This is a subtle and advanced concept of God, evidently without precedent among the Greek thinkers. "The arguments of Parmenides seemed to show that all reality must indeed be a mind," Hussey writes, "or an object of thought in a mind." Regarding Heraclitus specifically, he says, "In Heraclitus it is difficult to tell how far the designs in God's mind are distinguished from the execution in the world, or indeed how far God's mind is distinguished from the world." The further leap by Anaxagoras has always fascinated me. "Anaxagoras had been driven to a theory of the microstructure of matter which made it, to some extent, mysterious to human reason." Anaxagoras believed that everything was determined by Mind. These were not childish thinkers, nor primitives. They debated serious issues and studied one another's views with deft insight. It was not until the time of Aristotle that their views got reduced to what we can neatly but wrongly classify as crude. The summation of much pre-Socratic theology and philosophy can be stated as follows: The kosmos is not as it appears to be, and what it probably is, at its deepest level, is exactly that which the human being is at his deepest level - call it mind or soul, it is something unitary which lives and thinks, and only appears to be plural and material. Much of this view reaches us through the Logos doctrine regarding Christ. The Logos was both that which thought, and the thing which it thought: thinker and thought together. The universe, then, is thinker and thought, and since we are part of it, we as humans are, in the final analysis, thoughts of and thinkers of those thoughts.

Thus if God thinks about Rome circa A.D. 50, then Rome circa A.D. 50 is. The universe is not a windup clock and God the hand that winds it. The universe is not a battery-powered watch and God the battery. Spinoza believed that the universe is the body of God extensive in space. But long before Spinoza two thousand years before him Xenophanes had said, "Effortlessly, he wields all things by the thought of his mind" (Fragment 25).

If any of you have read my novel Ubik, you know that the mysterious entity or mind or force called Ubik starts out as a series of cheap and vulgar commercials and winds up saying:

I am Ubik. Before the universe was I am. I made the suns. I made the worlds. I created the lives and the places they inhabit; I move them here, I put them there. They go as I say, they do as I tell them. I am the word and my name is never spoken, the name which no one knows. I am called Ubik but that is not my name. I am. I shall always be.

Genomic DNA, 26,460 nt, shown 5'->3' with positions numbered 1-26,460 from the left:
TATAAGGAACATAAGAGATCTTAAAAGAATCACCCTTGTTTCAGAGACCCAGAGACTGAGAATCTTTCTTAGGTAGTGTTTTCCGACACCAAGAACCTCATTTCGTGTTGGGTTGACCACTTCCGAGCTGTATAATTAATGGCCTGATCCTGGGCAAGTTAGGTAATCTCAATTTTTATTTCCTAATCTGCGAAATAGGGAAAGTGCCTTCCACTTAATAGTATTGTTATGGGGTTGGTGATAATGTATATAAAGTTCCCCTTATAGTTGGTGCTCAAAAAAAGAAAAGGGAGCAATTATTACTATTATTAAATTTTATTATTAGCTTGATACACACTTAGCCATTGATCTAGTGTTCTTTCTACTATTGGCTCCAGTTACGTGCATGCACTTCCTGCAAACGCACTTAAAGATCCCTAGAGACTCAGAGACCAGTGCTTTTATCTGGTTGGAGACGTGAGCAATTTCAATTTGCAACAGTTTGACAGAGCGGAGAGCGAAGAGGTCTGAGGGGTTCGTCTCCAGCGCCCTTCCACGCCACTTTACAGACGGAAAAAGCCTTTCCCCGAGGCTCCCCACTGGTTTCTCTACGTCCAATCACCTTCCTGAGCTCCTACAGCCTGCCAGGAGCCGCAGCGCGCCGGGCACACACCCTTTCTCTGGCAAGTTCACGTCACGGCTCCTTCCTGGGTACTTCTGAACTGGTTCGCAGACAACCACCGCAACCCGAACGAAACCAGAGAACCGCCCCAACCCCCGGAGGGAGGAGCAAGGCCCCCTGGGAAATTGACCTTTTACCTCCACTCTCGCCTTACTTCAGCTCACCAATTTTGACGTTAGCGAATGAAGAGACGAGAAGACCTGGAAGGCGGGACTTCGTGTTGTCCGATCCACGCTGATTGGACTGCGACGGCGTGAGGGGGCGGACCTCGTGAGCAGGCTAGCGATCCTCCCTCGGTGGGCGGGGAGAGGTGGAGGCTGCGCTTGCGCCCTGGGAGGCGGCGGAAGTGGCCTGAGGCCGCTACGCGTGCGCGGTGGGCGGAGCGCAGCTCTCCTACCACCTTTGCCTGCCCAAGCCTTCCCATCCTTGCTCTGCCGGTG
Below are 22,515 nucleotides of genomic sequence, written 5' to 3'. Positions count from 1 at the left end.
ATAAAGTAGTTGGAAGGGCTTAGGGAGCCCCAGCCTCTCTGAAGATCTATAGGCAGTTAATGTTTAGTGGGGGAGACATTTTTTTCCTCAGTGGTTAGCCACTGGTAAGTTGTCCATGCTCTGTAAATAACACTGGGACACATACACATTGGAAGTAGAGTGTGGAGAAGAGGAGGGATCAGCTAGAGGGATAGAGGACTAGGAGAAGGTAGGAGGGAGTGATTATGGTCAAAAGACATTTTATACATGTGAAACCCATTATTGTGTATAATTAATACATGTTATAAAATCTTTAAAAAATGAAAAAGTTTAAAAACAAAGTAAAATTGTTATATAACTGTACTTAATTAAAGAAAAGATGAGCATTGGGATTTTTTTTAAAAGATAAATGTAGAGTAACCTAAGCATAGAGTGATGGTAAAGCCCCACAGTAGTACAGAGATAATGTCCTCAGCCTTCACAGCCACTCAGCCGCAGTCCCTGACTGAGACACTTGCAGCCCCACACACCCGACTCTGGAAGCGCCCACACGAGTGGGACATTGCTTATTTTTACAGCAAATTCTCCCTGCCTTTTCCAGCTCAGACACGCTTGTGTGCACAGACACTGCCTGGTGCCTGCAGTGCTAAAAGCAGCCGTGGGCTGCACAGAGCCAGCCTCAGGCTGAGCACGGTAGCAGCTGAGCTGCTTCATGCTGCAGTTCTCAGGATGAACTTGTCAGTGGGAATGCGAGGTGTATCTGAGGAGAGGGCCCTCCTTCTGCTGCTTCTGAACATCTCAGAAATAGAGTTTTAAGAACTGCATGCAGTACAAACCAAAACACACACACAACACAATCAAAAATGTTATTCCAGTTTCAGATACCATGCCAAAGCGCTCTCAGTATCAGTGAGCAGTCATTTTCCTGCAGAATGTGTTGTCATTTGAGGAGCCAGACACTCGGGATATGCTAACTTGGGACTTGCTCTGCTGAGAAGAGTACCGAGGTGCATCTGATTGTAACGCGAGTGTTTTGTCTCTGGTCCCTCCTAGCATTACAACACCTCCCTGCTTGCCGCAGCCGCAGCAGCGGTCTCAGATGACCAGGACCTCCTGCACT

It is obvious from this who and what Ubik is; it specifically says that it is the word, which is to say, the Logos. In the German translation, there is one of the most wonderful lapses of correct understanding that I have ever come across; God help us if the man who translated my novel Ubik into German were to do a translation from the koine Greek into German of the New Testament. He did all right until he got to the sentence "I am the word." That puzzled him. What can the author mean by that? he must have asked himself, obviously never having come across the Logos doctrine. So he did as good a job of translation as possible. In the German edition, the Absolute Entity which made the suns, made the worlds, created the lives and the places they inhabit, says of itself:

I am the brand name.

Had he translated the Gospel according to Saint John, I suppose it would have come out as:

When all things began, the brand name already was. The brand name dwelt with God, and what God was, the brand name was.

It would seem that I not only bring you greetings from Disneyland but from Mortimer Snerd. Such is the fate of an author who hoped to include theological themes in his writing. "The brand name, then, was with God at the beginning, and through him all things came to be; no single thing was created without him." So it goes with noble ambitions. Let's hope God has a sense of humor.

Or should I say, Let's hope the brand name has a sense of humor.